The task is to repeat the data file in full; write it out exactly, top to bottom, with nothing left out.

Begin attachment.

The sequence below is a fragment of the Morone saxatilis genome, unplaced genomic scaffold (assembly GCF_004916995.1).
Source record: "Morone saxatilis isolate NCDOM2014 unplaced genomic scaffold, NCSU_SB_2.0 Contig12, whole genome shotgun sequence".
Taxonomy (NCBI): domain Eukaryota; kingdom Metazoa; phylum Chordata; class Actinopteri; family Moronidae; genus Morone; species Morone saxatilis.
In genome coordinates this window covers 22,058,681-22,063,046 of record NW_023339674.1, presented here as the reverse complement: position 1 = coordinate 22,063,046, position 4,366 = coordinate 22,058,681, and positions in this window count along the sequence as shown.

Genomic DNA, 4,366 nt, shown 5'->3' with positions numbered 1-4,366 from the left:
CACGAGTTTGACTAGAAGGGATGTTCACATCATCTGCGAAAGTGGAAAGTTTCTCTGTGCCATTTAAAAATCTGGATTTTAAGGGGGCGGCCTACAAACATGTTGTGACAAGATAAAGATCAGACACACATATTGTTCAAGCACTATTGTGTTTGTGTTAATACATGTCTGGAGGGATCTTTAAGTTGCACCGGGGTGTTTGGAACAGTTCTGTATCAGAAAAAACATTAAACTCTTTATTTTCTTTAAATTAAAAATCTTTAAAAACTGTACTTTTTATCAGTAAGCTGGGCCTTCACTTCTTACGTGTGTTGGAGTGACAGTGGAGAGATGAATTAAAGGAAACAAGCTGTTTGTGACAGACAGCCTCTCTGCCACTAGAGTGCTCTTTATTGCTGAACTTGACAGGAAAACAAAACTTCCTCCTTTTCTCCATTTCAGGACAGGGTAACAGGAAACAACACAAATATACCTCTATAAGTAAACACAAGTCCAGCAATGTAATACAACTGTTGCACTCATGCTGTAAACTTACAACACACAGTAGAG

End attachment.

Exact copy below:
The sequence below is a fragment of the Morone saxatilis genome, unplaced genomic scaffold (assembly GCF_004916995.1).
Source record: "Morone saxatilis isolate NCDOM2014 unplaced genomic scaffold, NCSU_SB_2.0 Contig12, whole genome shotgun sequence".
Taxonomy (NCBI): domain Eukaryota; kingdom Metazoa; phylum Chordata; class Actinopteri; family Moronidae; genus Morone; species Morone saxatilis.
In genome coordinates this window covers 22,058,681-22,063,046 of record NW_023339674.1, presented here as the reverse complement: position 1 = coordinate 22,063,046, position 4,366 = coordinate 22,058,681, and positions in this window count along the sequence as shown.

Genomic DNA, 4,366 nt, shown 5'->3' with positions numbered 1-4,366 from the left:
CACGAGTTTGACTAGAAGGGATGTTCACATCATCTGCGAAAGTGGAAAGTTTCTCTGTGCCATTTAAAAATCTGGATTTTAAGGGGGCGGCCTACAAACATGTTGTGACAAGATAAAGATCAGACACACATATTGTTCAAGCACTATTGTGTTTGTGTTAATACATGTCTGGAGGGATCTTTAAGTTGCACCGGGGTGTTTGGAACAGTTCTGTATCAGAAAAAACATTAAACTCTTTATTTTCTTTAAATTAAAAATCTTTAAAAACTGTACTTTTTATCAGTAAGCTGGGCCTTCACTTCTTACGTGTGTTGGAGTGACAGTGGAGAGATGAATTAAAGGAAACAAGCTGTTTGTGACAGACAGCCTCTCTGCCACTAGAGTGCTCTTTATTGCTGAACTTGACAGGAAAACAAAACTTCCTCCTTTTCTCCATTTCAGGACAGGGTAACAGGAAACAACACAAATATACCTCTATAAGTAAACACAAGTCCAGCAATGTAATACAACTGTTGCACTCATGCTGTAAACTTACAACACACAGTAGAG